Folks like me who launched their teaching careers in the dark ages before Amazon and Wikipedia will remember what is was like to inaugurate a new reading selection. We spent days collecting materials at the college libraries we had access to. We cobbled together handouts and worksheets from colleagues’ file cabinets. If we were lucky, we tracked down a film or video related to the work we were tackling from a video consortium formed by nearby schools, or we found a copy at a local book or video store. Then we began to put our lessons together.
Great Books at Our Fingertips
This morning, as I began planning in earnest my teaching of Shakespeare’s The Tragedy of Julius Caesar to my sixth-graders, I ordered CDs and a book of activities from Amazon ( (old-school, I know). I googled “Julius Caesar” and “6th grade” only to discover three complete workups of lesson plans (here and here and here) on the play, designed specifically for the age I teach. I checked out the resources for the play from my “go to” website for Shakespeare, the Folger Shakespeare Library, which provides its own program for teaching the play. Likewise, I discovered other teaching guides from the Royal Shakespeare Company and the BBC.
From the resources listed on the National Great Books Curriculum, I wandered over to Penguin’s teacher’s guide on Julius Caesar. The blog Shakespearemedia turned up a post on JC that included Youtube clips for all the key scenes, plus examples for student projects (animations, students as newscasters of the day). I bookmarked the No Fear Shakespeare version of the play that places the original text and modernized text side-by side. Next, I located a group of JC-related cartoons via the Cartoonists Group and a Youtube cartoon by SparkNotes that summarizes the play. Finally I used a gift card from iTunes to download a Julius Caesar app ($1.99) that scrolls the playscript along with an audio rendition on my phone.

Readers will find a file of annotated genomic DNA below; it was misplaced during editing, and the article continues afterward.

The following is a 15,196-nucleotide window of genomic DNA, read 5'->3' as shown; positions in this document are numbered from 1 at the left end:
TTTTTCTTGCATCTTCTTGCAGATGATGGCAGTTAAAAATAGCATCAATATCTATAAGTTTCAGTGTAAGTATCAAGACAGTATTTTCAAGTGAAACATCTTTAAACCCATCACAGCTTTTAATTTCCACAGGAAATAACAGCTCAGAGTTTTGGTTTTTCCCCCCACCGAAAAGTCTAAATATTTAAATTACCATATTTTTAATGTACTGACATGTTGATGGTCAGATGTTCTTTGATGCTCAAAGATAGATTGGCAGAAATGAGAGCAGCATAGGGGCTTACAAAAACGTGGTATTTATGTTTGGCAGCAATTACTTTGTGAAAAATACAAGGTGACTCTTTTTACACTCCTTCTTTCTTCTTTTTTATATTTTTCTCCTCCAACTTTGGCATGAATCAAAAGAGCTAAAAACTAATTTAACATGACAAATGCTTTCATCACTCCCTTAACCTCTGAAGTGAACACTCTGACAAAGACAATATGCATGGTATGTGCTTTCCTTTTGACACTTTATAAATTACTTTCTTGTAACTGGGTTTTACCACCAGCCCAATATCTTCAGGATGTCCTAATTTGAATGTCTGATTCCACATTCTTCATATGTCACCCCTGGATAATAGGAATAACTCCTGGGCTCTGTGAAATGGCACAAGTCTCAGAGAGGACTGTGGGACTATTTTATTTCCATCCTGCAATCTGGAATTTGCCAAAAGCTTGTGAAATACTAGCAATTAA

At the risk of sound a bit like the parody of our parents who walked ten miles to school barefoot in the snow, I’d say things are a bit different now.
As a follow-up to my earlier post on “Overcoming the English Teacher Tech Blues,” I am writing not only to celebrate the ways our teaching lives have been transformed by resources we never dreamed we’d have access to, but to challenge the English teachers out there who use technology to prepare their lessons to also think about how to use more interactive tools to deliver them.
If Shakespeare’s Julius Caesar provides a case in point for the numerous resources available to us as teachers via the Internet, let me take another moment to brainstorm a few ways students could use online interactive tools to make their own meaning from the play. (I have chosen the learning activities below because they can be universally applied to almost any work of literature in an English teacher’s repertoire.)
1. Word Choice
Create word clouds via Wordle from any of the play’s key speeches, or from the dialogue for any of the play’s characters. Which words stand out? What does this tell us?
Translate a “reader’s theater” version of the play into an audio podcast. (Weekly Reader provides an overview to reader’s theater and several scripts, including Julius Caesar. Students learn the nuances of scripting and oral delivery without all the fuss and difficulty of video. Or use puppet apps on an iPad (I like Sock Puppets and Puppet Workshop) to create updated scenes from the play for even younger audiences.
As an alternative to taking notes, have students live blog the events of the play as other students read, adopting the perspective of the Roman citizens or particular characters via a backchannel tool like Today’s Meet.
5. Research, Application, and Opinion
Have students scour news sources for current events that shed light upon the play and vice-versa. What can we learn from studying leadership styles, mob rule, civil war, corporate loyalties and betrayals? Students can write a modern-day “letter to the editor,” a form of writing that is mostly alien to them, about a contemporary topic that draws its argument from Shakespeare’s play.
A Plea (Not a Play)
Fellow lovers of all the world’s greatest literature, let us not bury our students in traditional lectures and teacher-dictated discussions of the books we love. Rather, let us encourage and praise our students’ efforts to make sense of the great books within the context of their own digital lives.